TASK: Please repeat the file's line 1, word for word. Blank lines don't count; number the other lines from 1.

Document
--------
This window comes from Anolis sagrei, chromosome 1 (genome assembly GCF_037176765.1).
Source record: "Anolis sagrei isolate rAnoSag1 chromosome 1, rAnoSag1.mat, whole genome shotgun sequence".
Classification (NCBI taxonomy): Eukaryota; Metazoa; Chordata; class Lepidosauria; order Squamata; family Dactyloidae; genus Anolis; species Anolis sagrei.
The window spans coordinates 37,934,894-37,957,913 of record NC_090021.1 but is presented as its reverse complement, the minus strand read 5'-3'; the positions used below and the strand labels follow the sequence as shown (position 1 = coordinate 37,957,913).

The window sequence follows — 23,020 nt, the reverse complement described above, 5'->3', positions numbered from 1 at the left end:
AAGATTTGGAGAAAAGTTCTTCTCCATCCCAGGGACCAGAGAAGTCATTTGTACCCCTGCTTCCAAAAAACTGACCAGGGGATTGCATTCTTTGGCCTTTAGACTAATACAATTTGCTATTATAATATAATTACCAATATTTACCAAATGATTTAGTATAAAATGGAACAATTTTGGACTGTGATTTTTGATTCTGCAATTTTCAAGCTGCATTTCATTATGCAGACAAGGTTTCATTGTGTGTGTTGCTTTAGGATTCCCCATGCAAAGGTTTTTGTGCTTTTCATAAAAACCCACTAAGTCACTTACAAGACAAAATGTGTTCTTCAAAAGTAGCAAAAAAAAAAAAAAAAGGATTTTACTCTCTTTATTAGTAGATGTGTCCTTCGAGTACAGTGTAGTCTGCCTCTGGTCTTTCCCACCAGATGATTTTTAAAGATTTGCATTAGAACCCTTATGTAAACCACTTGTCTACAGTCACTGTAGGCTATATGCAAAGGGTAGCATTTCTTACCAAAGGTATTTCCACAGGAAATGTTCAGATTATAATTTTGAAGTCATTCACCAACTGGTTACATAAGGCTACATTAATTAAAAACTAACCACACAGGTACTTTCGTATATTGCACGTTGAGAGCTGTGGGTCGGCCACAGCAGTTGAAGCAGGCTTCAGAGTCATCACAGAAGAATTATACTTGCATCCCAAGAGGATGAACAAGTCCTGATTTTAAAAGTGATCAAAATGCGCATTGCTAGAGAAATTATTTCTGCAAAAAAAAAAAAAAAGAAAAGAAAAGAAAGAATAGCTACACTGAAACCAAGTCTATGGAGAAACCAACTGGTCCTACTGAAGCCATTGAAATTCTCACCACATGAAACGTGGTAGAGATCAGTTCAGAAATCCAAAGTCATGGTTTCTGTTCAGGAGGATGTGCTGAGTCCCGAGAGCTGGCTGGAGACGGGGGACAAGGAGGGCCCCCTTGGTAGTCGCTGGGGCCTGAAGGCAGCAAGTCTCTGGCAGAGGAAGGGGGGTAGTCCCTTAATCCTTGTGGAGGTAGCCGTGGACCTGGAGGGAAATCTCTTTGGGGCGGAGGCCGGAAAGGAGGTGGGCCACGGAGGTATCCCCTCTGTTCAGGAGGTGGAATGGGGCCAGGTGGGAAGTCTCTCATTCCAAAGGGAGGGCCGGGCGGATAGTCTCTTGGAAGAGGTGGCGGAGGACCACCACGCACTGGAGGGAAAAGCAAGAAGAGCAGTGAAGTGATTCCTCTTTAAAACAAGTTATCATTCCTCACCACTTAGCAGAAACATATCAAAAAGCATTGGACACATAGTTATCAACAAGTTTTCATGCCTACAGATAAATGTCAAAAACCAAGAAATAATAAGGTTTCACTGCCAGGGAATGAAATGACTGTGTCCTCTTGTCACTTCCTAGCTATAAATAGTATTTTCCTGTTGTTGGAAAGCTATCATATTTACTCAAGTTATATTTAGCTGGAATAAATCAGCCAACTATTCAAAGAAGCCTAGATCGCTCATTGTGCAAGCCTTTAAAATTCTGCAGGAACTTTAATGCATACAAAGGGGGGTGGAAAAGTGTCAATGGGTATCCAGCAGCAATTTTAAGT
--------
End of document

This window comes from Anolis sagrei, chromosome 1 (genome assembly GCF_037176765.1).